• Refrigerate leftovers promptly – within two hours – at 40° F or below to help reduce the risk of bacterial growth.
  • Prevent cross-contamination by completely and securely covering foods in the refrigerator.
  • Consume or freeze leftovers within 3-4 days.

The Minnesota Poison Control System is available to provide expert, free, and confidential information and treatment advice 24-hours per day, seven days a week, year-round, including holidays. If you have any questions about safe food preparation, or if you or someone you know suspects food poisoning, call the Poison Help line at 1(800) 222-1222.

Poison HelpFor more information, the media may contact Kirk Hughes, Education
Director at 612-873-5644 or Deb Anderson, Managing Director at 612-873-2107.

To learn more, visit, like us on Facebook, and follow us on Twitter @mnpoisoncenter.



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Event to mark groundbreaking for new downtown clinic and specialty center and inaugural flight to second helistop

Click to enlarge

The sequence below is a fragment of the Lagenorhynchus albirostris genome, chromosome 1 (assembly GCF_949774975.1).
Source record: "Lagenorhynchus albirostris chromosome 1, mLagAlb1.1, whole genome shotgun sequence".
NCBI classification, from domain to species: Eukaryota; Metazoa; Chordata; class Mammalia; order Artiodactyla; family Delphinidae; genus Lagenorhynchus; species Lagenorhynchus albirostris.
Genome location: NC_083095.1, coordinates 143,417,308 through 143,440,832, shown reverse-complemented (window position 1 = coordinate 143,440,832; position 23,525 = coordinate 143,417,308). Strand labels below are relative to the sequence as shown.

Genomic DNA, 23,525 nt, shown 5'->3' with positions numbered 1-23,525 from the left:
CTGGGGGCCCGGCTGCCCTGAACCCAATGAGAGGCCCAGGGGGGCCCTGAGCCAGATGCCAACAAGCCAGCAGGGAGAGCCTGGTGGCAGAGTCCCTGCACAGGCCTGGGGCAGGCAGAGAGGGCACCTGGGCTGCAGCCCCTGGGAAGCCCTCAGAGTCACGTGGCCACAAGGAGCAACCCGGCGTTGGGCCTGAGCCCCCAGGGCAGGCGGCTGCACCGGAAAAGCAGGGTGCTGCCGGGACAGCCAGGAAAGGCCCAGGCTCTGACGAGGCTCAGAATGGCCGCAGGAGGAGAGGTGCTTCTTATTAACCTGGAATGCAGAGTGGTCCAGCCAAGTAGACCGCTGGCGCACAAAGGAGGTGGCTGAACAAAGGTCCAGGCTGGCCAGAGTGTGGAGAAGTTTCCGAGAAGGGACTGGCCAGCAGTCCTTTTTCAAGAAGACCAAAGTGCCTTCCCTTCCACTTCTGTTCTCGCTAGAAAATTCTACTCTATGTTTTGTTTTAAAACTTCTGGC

Click to enlarge

Two events will mark the biggest expansion in the history of Hennepin County Medical Center (HCMC) when groundbreaking for the new 377,000 square foot clinic and specialty center takes place on Thursday, November 12, 2015 – moments before the inaugural landing of a helicopter on the hospital’s newest helistop.

The $220.8 million clinic building will consolidate 40 clinics and specialty services that are currently spread across nine buildings downtown into one facility. Care will be centralized and accessible for people who need a quick visit to the doctor, same day surgery, or the latest cancer treatment, with close parking and skyway connections to rest of the HCMC campus.